A Deux-Chevaux More Fragile

photo: dimitris 2cv

Dimitri and his jewel of a 2CV, in a new parking attitude.

Than Schoolkids

Email from Dana Shaw. Sent via the Internet: Wednesday, 9. May 2001:-

Hi Ric,

Your story of your trip with Dimitri was fascinating. It seems that every time he is included in your wanderings and, or, musings the result is particularly amusing. I thoroughly enjoyed your article about the trip south to the 2CV Club meeting.

I don't know if I have previously told you my 2CV story. In case I haven't, let me recount it now.

When I was spending that famous sophomore year in high school in Paris, one afternoon a friend of mine and I were returning home from basketball practice that was held at the American Church.

As fifteen year-olds are wont to do, George and I were fooling around as we walked down the sidewalk. Somehow or other he ended up stepping out into the street just as one of those famousphoto: oval frame with dimitri Citroëns happened by. It's right front fender hit my buddy on his right knee and leg but didn't even knock him down.

Fortunately, there was a great deal of very slow moving traffic. The result of this collision was a little triangular tear on George's pant leg and a resultant small bruise.

Dimitri's off-café job is restoring old Louis' stuff.

Unfortunately, the car did not fare so well. Its right headlight was smashed and the right fender pushed in so badly that it rubbed against the wheel. The driver, luckily for us, was friendly enough, got out, asked if George "Ca va'd," inspected the damage to his car, then reached inside and pulled out an enormous tire iron.

Needless to say, two fifteen year old boys were duly daunted by the appearance of this rather threatening weapon.

But we were much relieved when the driver simply slipped it in between the wheel and fender, pried out the metal so the wheel could turn freely, hopped back in his car, "Au-revoired" and drove off. None of our school chums believed our story the next day.

I have never heard of the Musée de la Vie Romantique before. It looks like a fascinating place to visit. Jan and I will have to remember to include it during our next trip. Reading Metropole is always a highlight of my week. Have a good one yourself.


Dimitri's Dilemma

Bonjour Dana -

Sunday, 13. May 2001:- Dimitri is unaware of his spreading fame because he has no computer, no Internet access and mostly has other things on his mind.

All the same he was curious to find out how the story of the visit to his 2CV Club 92 came out. Dennis took the trouble of looking it up on the Web and brought a print-out in color to the café last Wednesday.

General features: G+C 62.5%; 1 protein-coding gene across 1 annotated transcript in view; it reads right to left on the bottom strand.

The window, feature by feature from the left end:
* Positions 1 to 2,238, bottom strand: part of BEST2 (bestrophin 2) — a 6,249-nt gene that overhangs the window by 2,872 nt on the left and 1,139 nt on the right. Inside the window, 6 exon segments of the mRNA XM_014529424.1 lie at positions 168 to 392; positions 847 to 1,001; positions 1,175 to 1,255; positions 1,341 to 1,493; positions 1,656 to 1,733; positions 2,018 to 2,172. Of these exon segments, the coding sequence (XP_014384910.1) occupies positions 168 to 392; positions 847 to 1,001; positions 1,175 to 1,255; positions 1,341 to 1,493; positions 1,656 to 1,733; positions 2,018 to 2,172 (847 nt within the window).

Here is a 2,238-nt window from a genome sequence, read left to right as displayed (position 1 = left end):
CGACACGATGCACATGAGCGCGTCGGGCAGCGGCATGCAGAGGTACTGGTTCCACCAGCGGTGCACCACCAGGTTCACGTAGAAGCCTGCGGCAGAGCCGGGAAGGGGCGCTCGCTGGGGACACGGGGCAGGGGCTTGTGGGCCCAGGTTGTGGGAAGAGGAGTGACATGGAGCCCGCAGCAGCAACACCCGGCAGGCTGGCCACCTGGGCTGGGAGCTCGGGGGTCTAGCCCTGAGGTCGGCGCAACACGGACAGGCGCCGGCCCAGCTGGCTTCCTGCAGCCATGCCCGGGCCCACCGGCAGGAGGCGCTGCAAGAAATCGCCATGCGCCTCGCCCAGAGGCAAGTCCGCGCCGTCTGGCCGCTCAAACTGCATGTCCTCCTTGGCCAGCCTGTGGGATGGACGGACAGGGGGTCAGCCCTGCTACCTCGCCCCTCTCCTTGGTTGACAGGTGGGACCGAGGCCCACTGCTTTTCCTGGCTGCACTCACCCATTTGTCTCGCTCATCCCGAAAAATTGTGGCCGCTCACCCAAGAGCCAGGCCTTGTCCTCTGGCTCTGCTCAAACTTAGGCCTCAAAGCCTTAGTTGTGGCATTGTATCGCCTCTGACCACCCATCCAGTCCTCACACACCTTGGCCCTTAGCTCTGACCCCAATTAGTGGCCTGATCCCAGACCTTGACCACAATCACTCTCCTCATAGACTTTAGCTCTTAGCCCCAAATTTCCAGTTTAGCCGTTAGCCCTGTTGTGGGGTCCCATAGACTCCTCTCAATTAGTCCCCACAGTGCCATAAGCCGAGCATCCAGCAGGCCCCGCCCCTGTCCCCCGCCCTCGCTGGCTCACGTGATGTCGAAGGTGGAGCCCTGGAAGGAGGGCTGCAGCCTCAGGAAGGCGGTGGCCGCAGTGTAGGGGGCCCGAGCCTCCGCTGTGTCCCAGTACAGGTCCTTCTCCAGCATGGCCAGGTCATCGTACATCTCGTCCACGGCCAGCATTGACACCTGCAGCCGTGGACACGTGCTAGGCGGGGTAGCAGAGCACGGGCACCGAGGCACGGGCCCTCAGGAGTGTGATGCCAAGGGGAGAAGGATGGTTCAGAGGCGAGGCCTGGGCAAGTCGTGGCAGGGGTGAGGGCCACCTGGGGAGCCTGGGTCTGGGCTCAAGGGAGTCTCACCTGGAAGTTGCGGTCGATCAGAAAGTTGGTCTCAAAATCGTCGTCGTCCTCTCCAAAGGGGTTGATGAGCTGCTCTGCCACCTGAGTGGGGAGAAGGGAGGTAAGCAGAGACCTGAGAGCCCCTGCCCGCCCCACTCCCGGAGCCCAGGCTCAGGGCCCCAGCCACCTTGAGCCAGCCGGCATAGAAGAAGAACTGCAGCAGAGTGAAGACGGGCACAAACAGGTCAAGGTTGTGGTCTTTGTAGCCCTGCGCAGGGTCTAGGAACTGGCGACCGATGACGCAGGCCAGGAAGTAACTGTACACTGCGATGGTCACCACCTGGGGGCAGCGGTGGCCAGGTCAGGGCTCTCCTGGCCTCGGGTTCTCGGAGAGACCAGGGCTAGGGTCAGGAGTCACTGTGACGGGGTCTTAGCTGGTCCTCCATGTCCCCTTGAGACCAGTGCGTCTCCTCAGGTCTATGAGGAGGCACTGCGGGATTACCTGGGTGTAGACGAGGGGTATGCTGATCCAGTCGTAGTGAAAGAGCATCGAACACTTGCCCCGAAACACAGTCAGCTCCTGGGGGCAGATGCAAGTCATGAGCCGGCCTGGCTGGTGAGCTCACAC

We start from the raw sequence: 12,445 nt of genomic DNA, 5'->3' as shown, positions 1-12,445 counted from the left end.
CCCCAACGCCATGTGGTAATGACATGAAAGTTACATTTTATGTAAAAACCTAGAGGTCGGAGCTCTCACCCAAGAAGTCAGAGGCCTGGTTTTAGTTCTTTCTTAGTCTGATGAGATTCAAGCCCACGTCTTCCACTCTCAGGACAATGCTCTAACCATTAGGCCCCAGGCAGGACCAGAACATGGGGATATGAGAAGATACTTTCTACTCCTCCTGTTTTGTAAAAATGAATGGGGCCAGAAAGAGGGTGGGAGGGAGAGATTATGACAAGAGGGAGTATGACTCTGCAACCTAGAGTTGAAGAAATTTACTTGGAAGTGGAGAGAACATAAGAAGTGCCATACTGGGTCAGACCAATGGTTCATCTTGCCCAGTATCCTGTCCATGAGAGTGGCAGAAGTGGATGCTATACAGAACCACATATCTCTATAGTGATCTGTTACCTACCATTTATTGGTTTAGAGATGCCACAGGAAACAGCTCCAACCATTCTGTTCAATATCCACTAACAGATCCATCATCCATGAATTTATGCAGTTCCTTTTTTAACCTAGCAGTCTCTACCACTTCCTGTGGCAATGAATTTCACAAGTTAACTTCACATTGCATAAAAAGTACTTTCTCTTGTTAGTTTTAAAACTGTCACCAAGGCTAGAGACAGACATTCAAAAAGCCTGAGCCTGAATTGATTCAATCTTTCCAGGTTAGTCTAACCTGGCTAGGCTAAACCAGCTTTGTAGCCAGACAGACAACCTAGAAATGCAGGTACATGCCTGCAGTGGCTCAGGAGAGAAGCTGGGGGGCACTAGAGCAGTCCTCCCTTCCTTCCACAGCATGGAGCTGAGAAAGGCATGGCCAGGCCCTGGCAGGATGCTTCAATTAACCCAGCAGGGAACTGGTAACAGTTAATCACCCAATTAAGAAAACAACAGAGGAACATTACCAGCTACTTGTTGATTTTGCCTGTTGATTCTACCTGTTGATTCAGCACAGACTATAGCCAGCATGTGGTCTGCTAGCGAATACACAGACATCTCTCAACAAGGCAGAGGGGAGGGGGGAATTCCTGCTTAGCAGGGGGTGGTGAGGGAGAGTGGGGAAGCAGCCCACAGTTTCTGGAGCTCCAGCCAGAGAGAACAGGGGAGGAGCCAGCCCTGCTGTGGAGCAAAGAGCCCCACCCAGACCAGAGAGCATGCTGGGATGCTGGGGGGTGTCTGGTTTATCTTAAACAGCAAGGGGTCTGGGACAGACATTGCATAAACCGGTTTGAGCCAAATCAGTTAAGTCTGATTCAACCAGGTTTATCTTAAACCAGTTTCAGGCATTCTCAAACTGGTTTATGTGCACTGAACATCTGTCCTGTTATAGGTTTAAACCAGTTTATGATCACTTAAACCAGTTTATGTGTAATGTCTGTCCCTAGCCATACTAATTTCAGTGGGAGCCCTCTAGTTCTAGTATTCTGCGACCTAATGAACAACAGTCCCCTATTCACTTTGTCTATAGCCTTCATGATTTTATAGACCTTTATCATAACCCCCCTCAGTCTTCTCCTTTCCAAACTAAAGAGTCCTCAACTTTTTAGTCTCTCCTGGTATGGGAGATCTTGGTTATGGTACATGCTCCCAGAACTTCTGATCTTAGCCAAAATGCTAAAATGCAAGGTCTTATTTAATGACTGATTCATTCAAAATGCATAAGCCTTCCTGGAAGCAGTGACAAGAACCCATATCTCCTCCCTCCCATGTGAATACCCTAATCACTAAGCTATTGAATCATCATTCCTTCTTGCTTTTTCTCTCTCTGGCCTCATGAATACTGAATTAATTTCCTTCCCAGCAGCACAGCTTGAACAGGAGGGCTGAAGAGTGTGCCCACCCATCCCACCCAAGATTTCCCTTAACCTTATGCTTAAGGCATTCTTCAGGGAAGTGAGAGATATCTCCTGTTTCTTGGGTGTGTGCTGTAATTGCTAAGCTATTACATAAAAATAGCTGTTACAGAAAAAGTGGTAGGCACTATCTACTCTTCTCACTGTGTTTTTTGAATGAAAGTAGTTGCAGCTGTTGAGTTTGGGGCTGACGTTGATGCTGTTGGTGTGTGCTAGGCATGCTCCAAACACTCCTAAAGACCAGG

I seldom see anything from Metropole printed. Dennis' printer handled it well, both the color and the page layout. Dimitri read the piece and said he thought that over seven million CVs had been built - rather than the three million I'd guessed at.

His wine glass was in a temporary state of emptiness, so he got up to get a refill at the bar. Meanwhile I continued my drive to recruit Dennis to write about the theatre in Paris.

Dimitri didn't come back on account of getting into a deep literary discussion with an unfamiliar but lively-looking lady at the bar. Dennis made an illegal manoeuvre with his wine glass and inadvertently dumped half of its contents on the spotless collection of Metropole pages.

The top page was all pink, and the wine seeped down to stain the edges of all the other pages. This upset Dennis a bit and he said he'd make another copy. Dimitri was still nailed to the bar when we left.

We stood on the corner of the Rue Boulard, acrossphoto: dimitri at work from the Afghan café and chess club, talking about Peter Brook's avant-garde theatre business at the Bouffes du Nord theatre. It was good to be standing outside and dry on a backstreet corner, just as the sun was setting.

Here he's doing a little detail work on a bunch of fresh gilding.

While I was having my second café jolt late this afternoon in the Rendez-Vous, Dimitri came in for a wine. He told me that Dennis made him another copy of the 2CV story.

When I asked, he said that he and the lady 'closed' the Bouquet on Wednesday. "She knew a lot of books," he said.

They were still standing at the bar with the waiters stacking up chairs all around them when the lady's 'mec' came in, about a hour late. He was not amused with Dimitri's knowing about so many books too.

That was a long time ago, in Paris' time. Dennis printed out the article again in the meantime and Dimitri had finished his second balloon of Côtes du Rhone. He said he should go to work but kept on standing there, obviously undecided.

I told him I wasn't going to wait for him to make up his mind about a third balloon, so he might as well order it because I was going anyhow. He seemed relieved that somebody was being decisive.
signature, regards, ric

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